In response to your situation one thing to be a bit wary about is the 144 LSAT. That does not mean you are not intelligent, but you may struggle with standardized testing and law school and the bar exam are standardized tests.

Furthermore, I am not sure what NSL's status with the Tennessee Bar is or what the Tennessee Bar Association position on law school is.  Anyone considering a non-aba school needs to check the licensing requirements, because the ABA unlike U.S. News is a real organization with actual processes and so forth that is recognized by every State Bar in the United States.  One of the worst things that could happen is to get through law school and be ready to take the bar exam only to find out your education doesn't quality you to sit for the the bar exam. I know this happened in the documentary movie "lawyer walks into a bar" a good movie to see for anyone in or considering law school. https://en.wikipedia.org/wiki/A_Lawyer_Walks_into_a_Bar

The woman was eventually allowed to take the bar, but she had to fight for that right. Other distance law-students have done the same and usually end up winning, but that is a lot of time and money spent just to take an exam, with no guarantee. So hopefully, you have checked with the Tennessee State Bar and anyone considering a non-aba Law School should do the same.

Good luck in your pursuit of a legal education.




4
Agree 100%.

I always got annoyed when my classmates said they hated getting called in. In the real world a judge, client, etc will ask you questions and put you on the spot. Being a lawyer requires you to be prepared and think on your feet.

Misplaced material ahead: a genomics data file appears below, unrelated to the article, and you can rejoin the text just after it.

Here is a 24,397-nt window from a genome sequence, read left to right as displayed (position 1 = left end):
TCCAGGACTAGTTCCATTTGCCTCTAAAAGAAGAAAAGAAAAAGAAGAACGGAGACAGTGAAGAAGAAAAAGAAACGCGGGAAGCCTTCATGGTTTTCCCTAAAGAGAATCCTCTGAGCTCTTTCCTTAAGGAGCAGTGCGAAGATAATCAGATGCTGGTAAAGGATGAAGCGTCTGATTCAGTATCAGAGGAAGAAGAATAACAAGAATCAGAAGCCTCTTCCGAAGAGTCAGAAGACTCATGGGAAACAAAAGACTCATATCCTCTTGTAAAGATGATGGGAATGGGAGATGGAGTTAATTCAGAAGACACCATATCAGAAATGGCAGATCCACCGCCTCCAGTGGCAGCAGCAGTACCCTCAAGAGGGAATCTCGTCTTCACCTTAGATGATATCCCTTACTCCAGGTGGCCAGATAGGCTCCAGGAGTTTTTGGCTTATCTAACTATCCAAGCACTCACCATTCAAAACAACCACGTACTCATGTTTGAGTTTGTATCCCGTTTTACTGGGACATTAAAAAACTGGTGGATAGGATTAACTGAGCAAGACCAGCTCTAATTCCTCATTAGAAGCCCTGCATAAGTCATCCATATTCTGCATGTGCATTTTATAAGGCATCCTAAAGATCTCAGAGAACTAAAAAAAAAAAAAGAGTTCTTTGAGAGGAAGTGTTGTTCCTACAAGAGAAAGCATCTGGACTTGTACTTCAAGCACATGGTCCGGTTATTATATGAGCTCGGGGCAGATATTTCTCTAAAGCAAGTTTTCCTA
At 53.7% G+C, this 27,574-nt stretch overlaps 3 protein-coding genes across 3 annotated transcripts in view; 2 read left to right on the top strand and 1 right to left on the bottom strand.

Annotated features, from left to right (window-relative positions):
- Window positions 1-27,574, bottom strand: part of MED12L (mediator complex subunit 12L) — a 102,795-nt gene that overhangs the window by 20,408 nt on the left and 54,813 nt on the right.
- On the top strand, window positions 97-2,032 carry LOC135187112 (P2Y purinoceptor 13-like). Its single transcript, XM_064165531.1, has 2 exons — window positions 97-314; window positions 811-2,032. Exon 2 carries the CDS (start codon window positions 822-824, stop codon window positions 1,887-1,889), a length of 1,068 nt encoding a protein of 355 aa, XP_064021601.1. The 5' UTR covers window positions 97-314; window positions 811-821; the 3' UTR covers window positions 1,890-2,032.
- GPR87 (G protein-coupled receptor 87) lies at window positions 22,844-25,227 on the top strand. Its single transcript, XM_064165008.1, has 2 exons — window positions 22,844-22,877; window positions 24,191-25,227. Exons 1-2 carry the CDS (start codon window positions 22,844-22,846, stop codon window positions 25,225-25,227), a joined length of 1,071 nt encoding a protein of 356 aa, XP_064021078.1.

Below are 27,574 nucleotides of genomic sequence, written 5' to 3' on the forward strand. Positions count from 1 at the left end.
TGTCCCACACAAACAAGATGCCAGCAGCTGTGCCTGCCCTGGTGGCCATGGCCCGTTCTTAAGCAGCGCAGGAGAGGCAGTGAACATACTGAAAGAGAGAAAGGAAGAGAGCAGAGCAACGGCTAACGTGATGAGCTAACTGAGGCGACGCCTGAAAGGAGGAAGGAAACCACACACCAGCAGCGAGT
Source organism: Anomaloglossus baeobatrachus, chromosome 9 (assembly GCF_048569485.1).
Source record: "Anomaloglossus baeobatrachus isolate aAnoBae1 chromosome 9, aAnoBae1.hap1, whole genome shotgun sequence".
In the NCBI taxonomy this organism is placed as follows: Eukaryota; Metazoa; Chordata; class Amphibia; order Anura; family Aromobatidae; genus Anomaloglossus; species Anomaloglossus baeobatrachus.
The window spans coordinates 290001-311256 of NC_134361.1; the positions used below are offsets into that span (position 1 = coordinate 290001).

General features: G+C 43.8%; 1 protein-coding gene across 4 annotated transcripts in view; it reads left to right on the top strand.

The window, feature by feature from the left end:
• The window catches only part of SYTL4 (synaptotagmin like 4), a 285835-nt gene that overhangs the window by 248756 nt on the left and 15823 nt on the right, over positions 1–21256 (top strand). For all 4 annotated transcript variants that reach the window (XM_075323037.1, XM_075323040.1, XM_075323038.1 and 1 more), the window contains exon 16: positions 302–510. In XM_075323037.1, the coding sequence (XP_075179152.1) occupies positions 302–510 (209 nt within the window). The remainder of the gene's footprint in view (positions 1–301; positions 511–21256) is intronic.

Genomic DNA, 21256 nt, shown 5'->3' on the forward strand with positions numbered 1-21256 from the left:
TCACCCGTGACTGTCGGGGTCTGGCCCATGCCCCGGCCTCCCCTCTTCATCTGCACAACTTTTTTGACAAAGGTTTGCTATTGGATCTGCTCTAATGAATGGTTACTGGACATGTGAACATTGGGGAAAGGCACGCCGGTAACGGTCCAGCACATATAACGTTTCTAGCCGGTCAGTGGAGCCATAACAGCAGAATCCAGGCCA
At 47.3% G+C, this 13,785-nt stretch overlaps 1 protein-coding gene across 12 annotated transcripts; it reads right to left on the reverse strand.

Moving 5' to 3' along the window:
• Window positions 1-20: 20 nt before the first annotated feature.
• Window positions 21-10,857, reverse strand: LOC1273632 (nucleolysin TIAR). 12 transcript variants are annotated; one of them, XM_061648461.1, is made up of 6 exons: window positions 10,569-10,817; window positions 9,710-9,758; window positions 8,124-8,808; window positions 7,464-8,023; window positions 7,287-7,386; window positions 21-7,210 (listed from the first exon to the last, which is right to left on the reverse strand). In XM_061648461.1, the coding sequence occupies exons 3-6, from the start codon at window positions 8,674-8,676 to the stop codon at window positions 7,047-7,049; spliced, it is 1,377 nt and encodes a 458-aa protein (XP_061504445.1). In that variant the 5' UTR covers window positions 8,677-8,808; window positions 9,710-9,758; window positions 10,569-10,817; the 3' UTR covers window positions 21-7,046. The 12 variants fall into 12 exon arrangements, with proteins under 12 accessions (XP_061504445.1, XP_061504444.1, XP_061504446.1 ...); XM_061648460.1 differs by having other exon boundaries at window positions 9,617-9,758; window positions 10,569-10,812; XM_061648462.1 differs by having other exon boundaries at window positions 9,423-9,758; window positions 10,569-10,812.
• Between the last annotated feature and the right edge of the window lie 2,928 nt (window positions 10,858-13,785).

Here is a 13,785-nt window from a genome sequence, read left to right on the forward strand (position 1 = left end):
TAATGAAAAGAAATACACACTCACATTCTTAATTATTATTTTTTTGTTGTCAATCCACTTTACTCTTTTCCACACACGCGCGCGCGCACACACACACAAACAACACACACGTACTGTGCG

Being annoyed by the socratic method in law school is like a pilot in aviation school that hates flying. It makes no sense.

However, as your article says whether you say everything perfectly when called on doesn't mean anything in regards to your grades etc. Five years down the road when your interviewing for a job you will not say  during my 2L my professor cold called me and I knew the answer. "They won't care" However, the pressure of being called on is minimal compared to a law school exam, microscopic compared to the pressure of the bar, and non-existent compared to the pressure of actually working on a client's issue.

Anyways, good article and post.


5
News Discussion / Re: POTUS
« on: August 26, 2015, 04:04:03 PM »
Made an analogy that didn't make a much sense and not surprisingly my bad analogy is confusing.

So my point if I you even really want to call it that is that people get really worked up about Politics for no reason. In my opinion anyone seriously running for office "I don't consider Trump" a serious candidate is capable of doing a fine job. Hilary Clinton is smart and politically savy, Jeb Bush is as well, Obama is as well, I could go on and on, but any serious candiate for office will do a fine job. Sure you might prefer one over the other, but despite what Fox News says about Democrats and MSNBC says about Republicans the world will likely be fine. I.E. had Romney been elected President (There would still be problems in the Middle East, Stocks would go down/up, on and on, you would pay income tax maybe a little less under Romney, but deal with a few more societal problems or pay a little more to have a few less societal problems.)  So essentially if anyone with the possible exception of Trump, wins the election I am sure we will all be able to rant on LSD and go about our lives. Therefore, I don't understand why anyone cares that much about politics.